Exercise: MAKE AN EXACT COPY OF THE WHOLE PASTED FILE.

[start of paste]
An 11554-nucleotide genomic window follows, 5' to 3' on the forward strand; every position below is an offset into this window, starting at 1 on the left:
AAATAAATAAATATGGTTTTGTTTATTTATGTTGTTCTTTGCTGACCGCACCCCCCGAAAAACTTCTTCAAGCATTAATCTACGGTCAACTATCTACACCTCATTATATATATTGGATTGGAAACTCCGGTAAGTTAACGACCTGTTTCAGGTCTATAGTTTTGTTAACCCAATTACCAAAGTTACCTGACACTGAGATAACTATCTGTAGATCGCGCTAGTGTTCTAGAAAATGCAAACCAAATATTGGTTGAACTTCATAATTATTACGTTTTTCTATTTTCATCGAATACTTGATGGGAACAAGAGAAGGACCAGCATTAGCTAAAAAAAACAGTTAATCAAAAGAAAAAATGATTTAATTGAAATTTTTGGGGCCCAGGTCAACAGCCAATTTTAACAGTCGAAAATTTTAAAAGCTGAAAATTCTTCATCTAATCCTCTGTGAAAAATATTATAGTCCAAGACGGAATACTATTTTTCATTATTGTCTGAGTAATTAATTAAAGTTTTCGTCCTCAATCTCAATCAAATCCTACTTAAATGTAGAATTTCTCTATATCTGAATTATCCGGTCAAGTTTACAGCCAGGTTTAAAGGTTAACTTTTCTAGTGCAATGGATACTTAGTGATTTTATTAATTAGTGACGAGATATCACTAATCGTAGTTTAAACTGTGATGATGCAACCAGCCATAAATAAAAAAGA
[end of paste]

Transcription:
An 11554-nucleotide genomic window follows, 5' to 3' on the forward strand; every position below is an offset into this window, starting at 1 on the left:
AAATAAATAAATATGGTTTTGTTTATTTATGTTGTTCTTTGCTGACCGCACCCCCCGAAAAACTTCTTCAAGCATTAATCTACGGTCAACTATCTACACCTCATTATATATATTGGATTGGAAACTCCGGTAAGTTAACGACCTGTTTCAGGTCTATAGTTTTGTTAACCCAATTACCAAAGTTACCTGACACTGAGATAACTATCTGTAGATCGCGCTAGTGTTCTAGAAAATGCAAACCAAATATTGGTTGAACTTCATAATTATTACGTTTTTCTATTTTCATCGAATACTTGATGGGAACAAGAGAAGGACCAGCATTAGCTAAAAAAAACAGTTAATCAAAAGAAAAAATGATTTAATTGAAATTTTTGGGGCCCAGGTCAACAGCCAATTTTAACAGTCGAAAATTTTAAAAGCTGAAAATTCTTCATCTAATCCTCTGTGAAAAATATTATAGTCCAAGACGGAATACTATTTTTCATTATTGTCTGAGTAATTAATTAAAGTTTTCGTCCTCAATCTCAATCAAATCCTACTTAAATGTAGAATTTCTCTATATCTGAATTATCCGGTCAAGTTTACAGCCAGGTTTAAAGGTTAACTTTTCTAGTGCAATGGATACTTAGTGATTTTATTAATTAGTGACGAGATATCACTAATCGTAGTTTAAACTGTGATGATGCAACCAGCCATAAATAAAAAAGA